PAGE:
We continue to make our way down the big list of kaiju/tokusatsu movies (HERE) and we've hit a streak of really good ones.
Today's is The Return of Godzilla (aka Godzilla 1985, Gojira; 1984).
I'll go first:
Now we're talking.
I'm an unabashed fan of the Hesei series, even though this one, technically, is in the Shōwa era. I'm a sucker for continuity, so having these movies all be connected is just gold for me.
Some people say that they're dark for darkness' sake or that there's no fun to them. I disagree.
For years, the Godzilla series left the serious origin of its titular beast behind and many of the first era's films were directed at kids or were, at the very least, embracing of their goofiness. That's fine. Frequently, it made for a good time (Destroy All Monsters, for example). But there was still the origin of the monster. That hadn't been tapped into for decades.
Fast forward to the 1980s. The Soviet Union invades Afghanistan and the US moves more nuclear missiles into Europe. The Doomsday Clock is closer to midnight than at any time since 1953 when the superpowers tested their thermonuclear weapons within months of each other (hmmm, and that's the year before the first movie came out). The serious times led to serious elements in pop culture. Japan wasn't isolated from this. Yes, Return of Godzilla is dark, but it's dark for a reason and, above all, it works.
Some people dislike it because it acknowledges the first movie but ignores the dozen that followed it. I get that, but to strike this tone, they just about had to.
All of that aside, there are many things to love about the movie. The suit, for one. Godzilla looks good and mean for most of the film. Good building stomping action (though some of the models aren't as well done as others). Mankind's fight against him with maser cannons, missiles and more. (My favorite shot comes when Godzilla rises from the water and wipes out the military on the docks in one sweeping blast of his breath.) I love that Godzilla now consumes nuclear reactor energy; it just works with the character. And how can I forget Ron Burgundy, sub captain?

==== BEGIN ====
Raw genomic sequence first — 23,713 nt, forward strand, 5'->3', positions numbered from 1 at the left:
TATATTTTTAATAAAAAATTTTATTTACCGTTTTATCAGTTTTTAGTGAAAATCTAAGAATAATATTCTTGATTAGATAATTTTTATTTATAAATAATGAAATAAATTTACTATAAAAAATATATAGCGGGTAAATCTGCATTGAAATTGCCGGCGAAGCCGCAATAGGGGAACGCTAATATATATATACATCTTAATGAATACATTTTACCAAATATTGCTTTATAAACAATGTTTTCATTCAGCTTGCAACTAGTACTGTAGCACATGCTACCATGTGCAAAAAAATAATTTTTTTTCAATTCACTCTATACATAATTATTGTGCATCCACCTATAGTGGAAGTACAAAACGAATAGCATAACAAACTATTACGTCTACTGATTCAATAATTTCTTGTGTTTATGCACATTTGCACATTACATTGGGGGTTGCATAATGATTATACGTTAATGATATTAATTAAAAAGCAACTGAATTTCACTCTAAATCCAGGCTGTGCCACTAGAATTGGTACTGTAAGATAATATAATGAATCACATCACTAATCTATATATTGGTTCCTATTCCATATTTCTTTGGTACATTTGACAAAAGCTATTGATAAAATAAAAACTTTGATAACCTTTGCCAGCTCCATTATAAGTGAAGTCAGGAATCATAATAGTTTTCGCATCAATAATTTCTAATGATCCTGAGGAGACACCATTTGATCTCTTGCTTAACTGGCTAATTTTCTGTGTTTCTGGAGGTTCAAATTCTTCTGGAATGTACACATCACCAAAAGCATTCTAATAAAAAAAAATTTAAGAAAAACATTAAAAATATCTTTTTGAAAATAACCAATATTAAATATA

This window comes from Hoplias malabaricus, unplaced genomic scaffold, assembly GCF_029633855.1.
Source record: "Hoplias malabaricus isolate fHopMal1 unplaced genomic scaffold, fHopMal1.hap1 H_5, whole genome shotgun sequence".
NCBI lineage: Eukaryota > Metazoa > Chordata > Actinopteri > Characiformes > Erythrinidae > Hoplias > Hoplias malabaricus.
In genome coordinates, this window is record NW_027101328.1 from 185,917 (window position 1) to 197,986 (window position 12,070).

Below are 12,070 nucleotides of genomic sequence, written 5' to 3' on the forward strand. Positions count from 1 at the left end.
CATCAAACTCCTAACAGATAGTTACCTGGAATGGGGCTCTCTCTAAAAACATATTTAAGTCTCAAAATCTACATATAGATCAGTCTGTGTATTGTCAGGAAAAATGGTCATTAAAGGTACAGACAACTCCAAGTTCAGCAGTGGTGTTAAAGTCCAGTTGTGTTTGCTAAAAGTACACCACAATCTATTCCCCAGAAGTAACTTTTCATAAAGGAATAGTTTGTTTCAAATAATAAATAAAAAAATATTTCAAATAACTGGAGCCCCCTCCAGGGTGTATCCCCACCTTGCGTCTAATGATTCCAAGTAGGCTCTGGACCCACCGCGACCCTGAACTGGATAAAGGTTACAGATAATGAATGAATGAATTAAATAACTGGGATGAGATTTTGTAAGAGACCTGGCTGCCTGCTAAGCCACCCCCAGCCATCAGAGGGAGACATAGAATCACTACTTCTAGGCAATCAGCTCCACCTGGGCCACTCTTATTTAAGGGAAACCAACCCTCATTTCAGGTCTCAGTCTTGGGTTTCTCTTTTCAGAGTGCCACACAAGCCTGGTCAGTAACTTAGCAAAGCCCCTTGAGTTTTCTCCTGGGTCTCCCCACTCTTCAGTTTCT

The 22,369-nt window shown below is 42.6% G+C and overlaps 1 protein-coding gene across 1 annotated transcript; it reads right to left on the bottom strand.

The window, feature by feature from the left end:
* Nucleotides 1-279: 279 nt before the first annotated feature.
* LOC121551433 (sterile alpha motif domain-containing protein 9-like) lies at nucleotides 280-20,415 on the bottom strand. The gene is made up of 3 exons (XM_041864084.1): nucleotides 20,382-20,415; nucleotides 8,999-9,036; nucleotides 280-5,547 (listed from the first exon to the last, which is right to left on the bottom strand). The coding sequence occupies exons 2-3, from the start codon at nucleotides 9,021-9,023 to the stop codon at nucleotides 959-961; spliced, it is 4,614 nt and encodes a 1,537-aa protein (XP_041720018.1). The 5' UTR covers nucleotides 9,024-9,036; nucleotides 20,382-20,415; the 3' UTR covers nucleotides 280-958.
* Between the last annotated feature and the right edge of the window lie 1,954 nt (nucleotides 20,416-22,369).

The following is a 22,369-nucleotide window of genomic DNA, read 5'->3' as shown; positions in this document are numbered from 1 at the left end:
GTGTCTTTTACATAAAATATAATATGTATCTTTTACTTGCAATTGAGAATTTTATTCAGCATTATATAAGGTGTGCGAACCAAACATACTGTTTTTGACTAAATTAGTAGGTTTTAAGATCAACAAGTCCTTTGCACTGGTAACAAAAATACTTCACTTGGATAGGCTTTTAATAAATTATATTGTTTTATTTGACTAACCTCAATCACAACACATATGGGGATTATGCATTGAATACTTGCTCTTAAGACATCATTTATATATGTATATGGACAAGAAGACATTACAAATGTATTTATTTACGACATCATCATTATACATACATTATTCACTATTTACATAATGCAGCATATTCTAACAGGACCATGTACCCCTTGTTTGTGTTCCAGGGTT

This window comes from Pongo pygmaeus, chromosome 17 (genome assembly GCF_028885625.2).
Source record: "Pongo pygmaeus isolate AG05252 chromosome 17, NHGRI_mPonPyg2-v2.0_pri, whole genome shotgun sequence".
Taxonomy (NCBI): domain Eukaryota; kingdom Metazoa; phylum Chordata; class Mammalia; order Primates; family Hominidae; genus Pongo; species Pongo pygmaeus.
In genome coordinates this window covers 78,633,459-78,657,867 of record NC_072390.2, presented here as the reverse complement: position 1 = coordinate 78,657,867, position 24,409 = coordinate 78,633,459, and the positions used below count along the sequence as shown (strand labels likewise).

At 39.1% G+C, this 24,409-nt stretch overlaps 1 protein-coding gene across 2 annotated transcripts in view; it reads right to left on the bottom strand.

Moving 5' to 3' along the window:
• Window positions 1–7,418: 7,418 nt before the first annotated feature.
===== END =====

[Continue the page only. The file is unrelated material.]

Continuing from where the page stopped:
For once, the talkie bits in the first hour that normally bore folks didn't do so this time. I think a big part of it comes from the real-world connection. The acting is good, too. (Although the American ambassador's enunciation strikes me as odd. Perhaps that's part of acting in a foreign movie that needs dubbing.) The Soviets and Americans do seem rather eager to bomb Japan, though.
Interesting trivia note: the scene wherein the Soviet colonel tries valiantly to stop the missile launch was excised from the American release, Godzilla 1985. Couldn't show the bad guys being heroic, could we?
What doesn't work? Well, the music is pretty good, but it lacks the punch of Akira Ifukube's classic themes. Super X-1 ... I like it and it's cool, but the reason why they were making it before Godzilla came seems rather specious to me. Also, the huge foot used in a couple of shots has some odd, flat angles. Then, of course, there's the infamous "cybot":
Impressive, to say the least, but it didn't match the suit and its motions just aren't terribly fluid. I'll say this: it's better than the Godzilla hand puppets used in Gojira and Godzilla Raids Again. The good news is that the effects only get better as the Heisei series carries on.
I saw the American version in theaters way back in 1985. I don't remember too much of the Raymond Burr parts ... just the awesome stomping.
For my son, the first time we watched it, he cried at this part:
The Return of Godzilla ... he's back. 4.25 out of five atomic breath blasts.James' turn:
Well, this one is starring, Godzilla, Mutant crab monster that fly around for some reason, Super-X, and all the Tokyo Civilians. It's good but it's a typical Godzilla movie.
So, rating wise, i'll say 3.5 out of 5 Atomic Breaths of Awesomeness!!!Here's the trailer:
Up next, Pulgasari.
(GIFs from mekagojira3k)